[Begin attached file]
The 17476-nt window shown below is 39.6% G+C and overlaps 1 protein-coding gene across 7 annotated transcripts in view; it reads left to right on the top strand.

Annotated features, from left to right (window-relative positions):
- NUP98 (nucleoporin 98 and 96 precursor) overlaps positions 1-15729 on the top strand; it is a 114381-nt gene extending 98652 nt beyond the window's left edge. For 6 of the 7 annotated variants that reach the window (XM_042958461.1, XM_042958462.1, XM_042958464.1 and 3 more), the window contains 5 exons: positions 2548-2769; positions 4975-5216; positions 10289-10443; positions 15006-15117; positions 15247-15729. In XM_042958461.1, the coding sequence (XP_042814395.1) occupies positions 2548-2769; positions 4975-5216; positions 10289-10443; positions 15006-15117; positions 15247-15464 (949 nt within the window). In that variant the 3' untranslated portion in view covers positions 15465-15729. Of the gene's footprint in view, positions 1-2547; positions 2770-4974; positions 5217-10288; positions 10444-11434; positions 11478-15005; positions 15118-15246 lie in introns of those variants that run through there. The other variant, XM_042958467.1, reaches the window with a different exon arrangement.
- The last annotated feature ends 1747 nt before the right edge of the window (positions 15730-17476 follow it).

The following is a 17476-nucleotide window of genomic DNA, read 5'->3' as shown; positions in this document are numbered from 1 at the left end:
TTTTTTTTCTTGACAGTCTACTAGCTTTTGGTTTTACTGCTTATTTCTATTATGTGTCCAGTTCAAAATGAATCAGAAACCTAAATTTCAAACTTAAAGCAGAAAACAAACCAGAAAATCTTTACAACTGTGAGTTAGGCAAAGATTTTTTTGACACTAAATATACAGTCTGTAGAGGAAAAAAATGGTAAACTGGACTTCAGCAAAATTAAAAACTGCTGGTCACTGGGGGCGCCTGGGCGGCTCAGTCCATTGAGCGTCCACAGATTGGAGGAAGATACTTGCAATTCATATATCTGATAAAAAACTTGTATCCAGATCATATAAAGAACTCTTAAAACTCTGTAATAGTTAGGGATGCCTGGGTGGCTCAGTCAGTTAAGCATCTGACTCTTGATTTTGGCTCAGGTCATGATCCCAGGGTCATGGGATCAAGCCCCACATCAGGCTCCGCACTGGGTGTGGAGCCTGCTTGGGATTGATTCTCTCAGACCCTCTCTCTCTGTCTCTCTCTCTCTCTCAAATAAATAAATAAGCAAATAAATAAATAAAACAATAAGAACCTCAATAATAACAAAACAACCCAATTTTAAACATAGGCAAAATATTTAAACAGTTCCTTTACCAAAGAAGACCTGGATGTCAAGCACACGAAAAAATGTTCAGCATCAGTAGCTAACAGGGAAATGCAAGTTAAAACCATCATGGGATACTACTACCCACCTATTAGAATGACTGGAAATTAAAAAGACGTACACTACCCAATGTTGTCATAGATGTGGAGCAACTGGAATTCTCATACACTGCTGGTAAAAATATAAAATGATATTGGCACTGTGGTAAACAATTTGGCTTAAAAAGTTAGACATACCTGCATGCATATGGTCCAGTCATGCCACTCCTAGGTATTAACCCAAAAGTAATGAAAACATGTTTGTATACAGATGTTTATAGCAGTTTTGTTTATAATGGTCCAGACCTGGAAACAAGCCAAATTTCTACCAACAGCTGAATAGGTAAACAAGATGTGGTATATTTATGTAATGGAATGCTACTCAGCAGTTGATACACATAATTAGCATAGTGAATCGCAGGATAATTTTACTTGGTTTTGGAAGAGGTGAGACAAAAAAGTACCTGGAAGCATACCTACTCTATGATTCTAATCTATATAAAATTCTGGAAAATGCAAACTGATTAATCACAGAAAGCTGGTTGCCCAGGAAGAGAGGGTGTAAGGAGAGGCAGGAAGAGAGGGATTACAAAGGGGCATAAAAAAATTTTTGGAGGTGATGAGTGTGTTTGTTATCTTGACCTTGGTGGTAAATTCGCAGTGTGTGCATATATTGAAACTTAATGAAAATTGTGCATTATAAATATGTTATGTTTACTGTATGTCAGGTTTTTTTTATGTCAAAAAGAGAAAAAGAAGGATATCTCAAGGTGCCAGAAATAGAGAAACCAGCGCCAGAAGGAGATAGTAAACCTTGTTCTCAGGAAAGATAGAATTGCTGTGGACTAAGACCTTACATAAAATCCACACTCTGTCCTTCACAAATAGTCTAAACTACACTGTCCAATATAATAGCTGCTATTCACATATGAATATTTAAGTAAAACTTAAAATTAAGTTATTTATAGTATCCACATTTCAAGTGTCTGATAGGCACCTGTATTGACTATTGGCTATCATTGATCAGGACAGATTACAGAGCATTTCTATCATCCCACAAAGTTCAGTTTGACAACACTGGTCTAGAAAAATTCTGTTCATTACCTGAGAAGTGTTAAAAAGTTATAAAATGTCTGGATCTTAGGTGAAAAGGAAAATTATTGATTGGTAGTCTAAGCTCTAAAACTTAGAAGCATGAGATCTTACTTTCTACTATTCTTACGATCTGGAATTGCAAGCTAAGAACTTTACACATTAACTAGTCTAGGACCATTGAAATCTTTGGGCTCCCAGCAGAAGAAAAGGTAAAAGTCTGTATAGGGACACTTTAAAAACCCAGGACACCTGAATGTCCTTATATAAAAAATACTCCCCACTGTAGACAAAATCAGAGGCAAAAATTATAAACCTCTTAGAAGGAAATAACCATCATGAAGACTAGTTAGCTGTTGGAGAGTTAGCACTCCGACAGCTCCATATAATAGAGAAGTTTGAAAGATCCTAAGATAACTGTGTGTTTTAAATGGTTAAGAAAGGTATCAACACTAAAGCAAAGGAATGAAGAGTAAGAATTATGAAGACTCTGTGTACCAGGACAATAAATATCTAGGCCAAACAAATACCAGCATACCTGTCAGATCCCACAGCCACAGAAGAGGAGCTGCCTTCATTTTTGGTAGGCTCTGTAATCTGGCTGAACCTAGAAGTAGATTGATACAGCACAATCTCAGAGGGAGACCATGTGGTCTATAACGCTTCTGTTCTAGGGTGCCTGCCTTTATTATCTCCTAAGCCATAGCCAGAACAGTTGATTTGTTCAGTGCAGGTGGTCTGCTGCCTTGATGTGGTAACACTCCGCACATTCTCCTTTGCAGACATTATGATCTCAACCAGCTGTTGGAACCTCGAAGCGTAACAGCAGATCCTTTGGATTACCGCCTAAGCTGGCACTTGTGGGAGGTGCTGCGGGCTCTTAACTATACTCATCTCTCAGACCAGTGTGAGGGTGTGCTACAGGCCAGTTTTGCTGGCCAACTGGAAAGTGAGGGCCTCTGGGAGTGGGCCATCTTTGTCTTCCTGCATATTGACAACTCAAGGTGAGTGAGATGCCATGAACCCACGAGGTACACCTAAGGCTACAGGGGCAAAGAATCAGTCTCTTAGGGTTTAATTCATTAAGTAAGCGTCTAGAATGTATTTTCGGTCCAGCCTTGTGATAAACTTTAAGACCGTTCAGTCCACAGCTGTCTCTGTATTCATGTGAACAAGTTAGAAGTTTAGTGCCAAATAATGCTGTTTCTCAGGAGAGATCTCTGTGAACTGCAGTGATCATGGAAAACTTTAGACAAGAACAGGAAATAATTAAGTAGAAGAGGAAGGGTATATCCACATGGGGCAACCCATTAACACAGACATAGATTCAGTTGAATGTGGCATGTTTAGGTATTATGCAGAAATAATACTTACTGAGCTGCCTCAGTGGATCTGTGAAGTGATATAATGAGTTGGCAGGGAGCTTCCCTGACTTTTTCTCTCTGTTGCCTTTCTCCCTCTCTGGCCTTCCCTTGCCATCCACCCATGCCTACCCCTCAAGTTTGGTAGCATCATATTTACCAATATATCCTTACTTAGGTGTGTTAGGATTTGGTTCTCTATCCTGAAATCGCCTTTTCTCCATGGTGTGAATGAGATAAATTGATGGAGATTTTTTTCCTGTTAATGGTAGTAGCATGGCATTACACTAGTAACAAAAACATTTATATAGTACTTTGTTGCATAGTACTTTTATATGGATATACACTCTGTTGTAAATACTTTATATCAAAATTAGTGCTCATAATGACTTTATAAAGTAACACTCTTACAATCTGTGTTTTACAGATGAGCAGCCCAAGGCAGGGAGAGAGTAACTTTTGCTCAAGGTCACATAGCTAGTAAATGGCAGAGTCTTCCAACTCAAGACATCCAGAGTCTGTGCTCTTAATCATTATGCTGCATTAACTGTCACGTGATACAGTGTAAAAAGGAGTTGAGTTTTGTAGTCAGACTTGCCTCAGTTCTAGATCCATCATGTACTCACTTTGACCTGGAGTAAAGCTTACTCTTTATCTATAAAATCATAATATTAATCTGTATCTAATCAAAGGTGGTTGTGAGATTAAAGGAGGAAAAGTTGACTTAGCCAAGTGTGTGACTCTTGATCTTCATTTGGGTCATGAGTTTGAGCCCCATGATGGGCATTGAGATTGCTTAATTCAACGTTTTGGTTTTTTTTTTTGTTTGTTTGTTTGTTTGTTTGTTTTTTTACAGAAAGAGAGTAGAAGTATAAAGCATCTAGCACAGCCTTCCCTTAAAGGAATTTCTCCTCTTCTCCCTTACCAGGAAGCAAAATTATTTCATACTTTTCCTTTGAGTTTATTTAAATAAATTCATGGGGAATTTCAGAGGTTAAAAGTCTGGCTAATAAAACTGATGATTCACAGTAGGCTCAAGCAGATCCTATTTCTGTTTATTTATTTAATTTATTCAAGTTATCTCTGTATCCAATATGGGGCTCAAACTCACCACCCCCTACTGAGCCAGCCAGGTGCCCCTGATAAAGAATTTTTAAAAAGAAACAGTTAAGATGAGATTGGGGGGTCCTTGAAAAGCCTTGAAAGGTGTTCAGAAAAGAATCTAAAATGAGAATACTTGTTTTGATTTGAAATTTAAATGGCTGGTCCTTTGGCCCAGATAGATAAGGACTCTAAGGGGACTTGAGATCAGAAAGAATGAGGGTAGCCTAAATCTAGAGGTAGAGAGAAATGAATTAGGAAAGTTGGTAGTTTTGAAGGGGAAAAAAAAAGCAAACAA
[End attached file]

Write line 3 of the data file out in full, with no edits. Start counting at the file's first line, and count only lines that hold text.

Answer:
- NUP98 (nucleoporin 98 and 96 precursor) overlaps positions 1-15729 on the top strand; it is a 114381-nt gene extending 98652 nt beyond the window's left edge. For 6 of the 7 annotated variants that reach the window (XM_042958461.1, XM_042958462.1, XM_042958464.1 and 3 more), the window contains 5 exons: positions 2548-2769; positions 4975-5216; positions 10289-10443; positions 15006-15117; positions 15247-15729. In XM_042958461.1, the coding sequence (XP_042814395.1) occupies positions 2548-2769; positions 4975-5216; positions 10289-10443; positions 15006-15117; positions 15247-15464 (949 nt within the window). In that variant the 3' untranslated portion in view covers positions 15465-15729. Of the gene's footprint in view, positions 1-2547; positions 2770-4974; positions 5217-10288; positions 10444-11434; positions 11478-15005; positions 15118-15246 lie in introns of those variants that run through there. The other variant, XM_042958467.1, reaches the window with a different exon arrangement.